Published Letter; The Daily Telegraph 6 October

 SIR – Anders Hultin, the former education adviser to the Swedish government, spelt out (Comment, October 2) the importance of the profit motive in the Swedish free-schools model. Although the Tories’ education policy seeks to establish free schools in Britain, drawing inspiration from these Swedish schools and US Charter schools, they would forbid companies making a profit from state schools, so removing the key driver that has made both these models so successful in the respective countries. Self-evidently, it’s no good having a model if you deny it the fuel to operate. Crucially, to make it worthwhile for private suppliers to set up state schools, you need to make it attractive for them to set up chains of schools, to expand on success, to generate economies of scale and a sufficient return, so that investment can be made in the future and deliver a return for shareholders. You cannot rely on the charitable activities of these private companies to deliver systemic change, particularly in the current economic environment. If you don’t have an attractive financial model, then providers will simply not engage. This also extends, funnily enough, to the not-for-profit sector, which the Tories want to encourage, because not-for-profit operators seek not just to recover their costs but will also want to make a surplus, so that they can invest for the future, too . The Tories should rethink their policy, and quickly.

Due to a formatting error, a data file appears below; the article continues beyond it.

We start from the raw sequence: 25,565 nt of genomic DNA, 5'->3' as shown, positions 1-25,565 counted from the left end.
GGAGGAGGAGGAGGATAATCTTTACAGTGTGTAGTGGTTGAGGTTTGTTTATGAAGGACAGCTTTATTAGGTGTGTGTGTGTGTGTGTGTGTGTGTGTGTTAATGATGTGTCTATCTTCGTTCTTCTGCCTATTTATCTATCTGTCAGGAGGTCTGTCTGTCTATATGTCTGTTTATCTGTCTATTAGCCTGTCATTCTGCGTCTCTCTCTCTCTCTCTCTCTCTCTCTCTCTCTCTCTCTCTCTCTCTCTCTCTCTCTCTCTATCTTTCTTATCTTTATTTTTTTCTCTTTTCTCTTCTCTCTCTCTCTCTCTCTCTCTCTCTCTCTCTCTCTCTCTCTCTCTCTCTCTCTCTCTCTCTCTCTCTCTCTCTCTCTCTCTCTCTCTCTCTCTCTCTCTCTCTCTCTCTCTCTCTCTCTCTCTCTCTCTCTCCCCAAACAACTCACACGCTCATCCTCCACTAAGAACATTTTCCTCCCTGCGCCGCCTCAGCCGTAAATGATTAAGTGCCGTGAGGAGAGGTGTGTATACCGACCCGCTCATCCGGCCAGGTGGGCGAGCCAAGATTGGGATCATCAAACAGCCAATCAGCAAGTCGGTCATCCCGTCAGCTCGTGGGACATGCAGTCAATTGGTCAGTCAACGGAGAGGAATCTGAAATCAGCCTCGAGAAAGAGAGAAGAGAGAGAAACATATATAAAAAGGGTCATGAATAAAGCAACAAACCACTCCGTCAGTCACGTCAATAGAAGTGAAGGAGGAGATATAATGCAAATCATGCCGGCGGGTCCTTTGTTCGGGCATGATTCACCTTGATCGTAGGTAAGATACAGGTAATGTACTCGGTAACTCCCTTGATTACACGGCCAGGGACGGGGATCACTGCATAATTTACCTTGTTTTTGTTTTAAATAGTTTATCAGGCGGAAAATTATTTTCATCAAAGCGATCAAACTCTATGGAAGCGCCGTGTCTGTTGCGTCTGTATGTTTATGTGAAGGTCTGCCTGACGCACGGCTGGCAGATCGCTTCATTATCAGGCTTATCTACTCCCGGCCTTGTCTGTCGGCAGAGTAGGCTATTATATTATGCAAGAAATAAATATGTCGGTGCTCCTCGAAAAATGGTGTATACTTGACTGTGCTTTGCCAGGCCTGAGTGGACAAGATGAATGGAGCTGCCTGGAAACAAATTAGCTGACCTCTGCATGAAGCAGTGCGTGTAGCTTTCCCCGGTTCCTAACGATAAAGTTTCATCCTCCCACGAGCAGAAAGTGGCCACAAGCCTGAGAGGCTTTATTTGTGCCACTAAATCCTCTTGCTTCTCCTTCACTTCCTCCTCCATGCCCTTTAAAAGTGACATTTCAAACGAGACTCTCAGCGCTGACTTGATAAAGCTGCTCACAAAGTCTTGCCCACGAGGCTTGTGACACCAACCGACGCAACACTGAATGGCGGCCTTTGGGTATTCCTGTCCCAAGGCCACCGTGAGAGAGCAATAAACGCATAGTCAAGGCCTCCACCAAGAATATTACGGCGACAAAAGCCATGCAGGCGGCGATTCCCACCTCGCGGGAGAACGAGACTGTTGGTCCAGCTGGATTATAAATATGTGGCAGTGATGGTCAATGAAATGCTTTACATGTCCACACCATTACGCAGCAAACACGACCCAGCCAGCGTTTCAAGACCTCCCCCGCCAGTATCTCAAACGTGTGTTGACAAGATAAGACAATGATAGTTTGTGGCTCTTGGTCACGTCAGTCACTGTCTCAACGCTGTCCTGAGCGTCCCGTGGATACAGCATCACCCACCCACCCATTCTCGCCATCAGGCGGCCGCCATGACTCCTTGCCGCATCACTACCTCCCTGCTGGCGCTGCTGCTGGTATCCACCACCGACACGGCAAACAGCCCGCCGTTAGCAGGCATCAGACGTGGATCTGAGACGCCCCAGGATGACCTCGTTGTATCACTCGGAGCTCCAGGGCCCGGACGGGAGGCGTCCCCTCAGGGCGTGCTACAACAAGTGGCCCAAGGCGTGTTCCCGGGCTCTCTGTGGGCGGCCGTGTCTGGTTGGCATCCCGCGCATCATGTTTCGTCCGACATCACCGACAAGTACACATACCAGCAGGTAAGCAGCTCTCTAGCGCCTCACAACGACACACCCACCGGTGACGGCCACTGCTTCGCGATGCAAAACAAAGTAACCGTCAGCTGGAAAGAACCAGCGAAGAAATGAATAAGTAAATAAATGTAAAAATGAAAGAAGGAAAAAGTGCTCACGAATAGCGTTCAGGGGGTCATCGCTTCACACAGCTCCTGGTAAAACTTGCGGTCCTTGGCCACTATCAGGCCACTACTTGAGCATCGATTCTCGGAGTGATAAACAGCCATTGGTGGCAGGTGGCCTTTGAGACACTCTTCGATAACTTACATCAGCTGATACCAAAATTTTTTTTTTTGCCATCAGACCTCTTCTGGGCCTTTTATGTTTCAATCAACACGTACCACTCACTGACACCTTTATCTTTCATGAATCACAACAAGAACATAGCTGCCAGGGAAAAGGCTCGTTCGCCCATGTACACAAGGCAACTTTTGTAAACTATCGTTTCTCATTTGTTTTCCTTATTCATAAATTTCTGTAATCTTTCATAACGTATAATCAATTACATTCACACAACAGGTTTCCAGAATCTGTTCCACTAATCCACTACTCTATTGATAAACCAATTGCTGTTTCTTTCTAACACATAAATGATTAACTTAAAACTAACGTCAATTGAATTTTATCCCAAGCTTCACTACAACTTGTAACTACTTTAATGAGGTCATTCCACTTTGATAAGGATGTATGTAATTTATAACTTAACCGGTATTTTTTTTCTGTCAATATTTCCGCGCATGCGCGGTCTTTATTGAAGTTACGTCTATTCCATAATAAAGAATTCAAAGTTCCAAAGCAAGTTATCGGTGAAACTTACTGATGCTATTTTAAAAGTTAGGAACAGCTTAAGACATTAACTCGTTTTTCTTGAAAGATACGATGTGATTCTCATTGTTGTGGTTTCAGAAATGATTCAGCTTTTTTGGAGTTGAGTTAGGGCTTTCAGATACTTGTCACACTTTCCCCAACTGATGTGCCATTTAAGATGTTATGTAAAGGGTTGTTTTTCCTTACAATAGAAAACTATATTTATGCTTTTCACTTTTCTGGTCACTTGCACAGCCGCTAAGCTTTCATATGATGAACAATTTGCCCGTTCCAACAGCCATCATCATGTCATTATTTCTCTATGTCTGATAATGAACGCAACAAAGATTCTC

Patrick Watson London SW8


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